The independent newspaper of the University of Iowa community since 1868

The Daily Iowan

The independent newspaper of the University of Iowa community since 1868

The Daily Iowan

The independent newspaper of the University of Iowa community since 1868

The Daily Iowan

Disterhoft ready for Nebraska

Lisa Bluder knew entering the 2014 season that she had a plethora of returning talent and that the offense alone would make her Hawkeye squad a force to be reckoned with.

In seniors Sam Logic, Melissa Dixon, and Bethany Doolittle, Bluder has one of the best point guards in Big Ten history, a fast-rising sharpshooter for the ages, and one of the more dominant post players at Iowa in recent memory.

With them was fellow returning starter Ally Disterhoft. The sophomore claimed a starting spot midway through her freshman season and emphatically showed fans that she is the next big thing.

Now, perhaps quicker than expected, she is a bona fide big thing.

Iowa City’s prodigal daughter is the team’s leading scorer at 16 points per game, which is coming on 46 percent shooting from the floor. In the past couple of weeks, though, her season averages do her a disservice.

Beginning with the 78-72 overtime victory over Nebraska on Jan. 26, Disterhoft turned in four-consecutive 20-point performances, and she was on pace for a fifth on the road at Wisconsin on Sunday before Bluder pulled her starters. In those five games, the 6-foot forward averaged 20.4 points on 48 percent shooting and corralled 7.4 rebounds.

Disterhoft has turned into another deadly weapon on the floor, and it only makes the Hawkeyes that much more dangerous.

“It’s pick your poison against us, and that’s a good thing for us,” Bluder said.

Pinpointing how Disterhoft has gone about taking the next step could betray the eye test. She plays the same way she has all season; she’s not a chucker, and it rarely seems that the team makes a concerted effort to feed her the ball. Instead, the numbers show that she has merely increased her efficiency with the touches she gets.

Shooting just 34 percent from 3-point line on the season, Disterhoft has suddenly found her stroke from the outside and is shooting 47 percent in the five-game stretch. And she has become downright dominant attacking the basket.

Despite her slender stature, Disterhoft is a fearless driver and as a result, has a resounding team lead in free throws attempted. She has made teams pay for it recently. She is 31-of-36 (86-percent) from the line in the past five contests, a marked improvement from her 78 percent clip on the year, good enough for 12th in the conference.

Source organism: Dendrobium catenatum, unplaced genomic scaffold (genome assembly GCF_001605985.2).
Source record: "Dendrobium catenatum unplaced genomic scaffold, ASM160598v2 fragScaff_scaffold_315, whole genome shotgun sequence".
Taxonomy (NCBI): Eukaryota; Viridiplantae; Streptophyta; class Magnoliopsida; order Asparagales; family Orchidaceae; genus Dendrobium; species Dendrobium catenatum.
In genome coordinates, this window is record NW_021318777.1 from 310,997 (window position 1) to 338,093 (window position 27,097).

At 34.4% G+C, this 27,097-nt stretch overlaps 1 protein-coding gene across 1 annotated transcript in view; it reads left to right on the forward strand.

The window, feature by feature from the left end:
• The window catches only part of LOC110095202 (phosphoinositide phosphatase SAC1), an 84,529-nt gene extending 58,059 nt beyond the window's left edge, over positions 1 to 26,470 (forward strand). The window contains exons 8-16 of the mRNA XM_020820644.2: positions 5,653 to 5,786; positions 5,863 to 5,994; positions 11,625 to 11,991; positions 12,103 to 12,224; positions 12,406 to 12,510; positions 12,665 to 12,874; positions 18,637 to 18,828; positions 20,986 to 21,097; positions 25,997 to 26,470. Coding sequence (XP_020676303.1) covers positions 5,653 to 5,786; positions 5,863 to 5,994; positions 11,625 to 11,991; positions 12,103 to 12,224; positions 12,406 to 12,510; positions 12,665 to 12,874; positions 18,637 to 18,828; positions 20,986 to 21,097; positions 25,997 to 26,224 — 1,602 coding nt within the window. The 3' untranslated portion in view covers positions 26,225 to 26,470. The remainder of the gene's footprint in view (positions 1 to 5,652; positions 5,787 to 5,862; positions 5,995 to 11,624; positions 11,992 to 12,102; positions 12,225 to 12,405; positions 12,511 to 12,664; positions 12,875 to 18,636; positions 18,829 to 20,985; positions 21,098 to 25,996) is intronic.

“She’s always been a good driver, good finisher,” Doolittle said. “But this year, she’s been really aggressive going toward the basket. Also, her shot has been falling a little bit more recently, and I think her confidence is going up.”

If there’s a time for confidence to peak, it’s right now. The Hawkeyes have only six games remaining in the regular season, with three against teams they’ve already played. In such a matchup, the victor often comes down to, bluntly, who can play better.

“In the Big Ten, especially when you get late into the season, everyone knows everyone’s personnel so well,” freshman guard Whitney Jennings said. “So it’s just coming out and executing, hitting shots, and playing D, and just seeing who executes better when it comes down to it.”

Disterhoft will be essential when the No. 14 Hawkeyes travel to No. 20 Nebraska today, and her teammates know she’ll be up for the challenge.

“Ally has a tough mind; she’s goes out there and is intense all the time,” Doolittle said. “She’s one of our players who will get in people’s faces, and it’s always fun for us to see that.”

Follow @KyleFMann on Twitter for news, updates, and analysis about the Iowa women’s basketball team.

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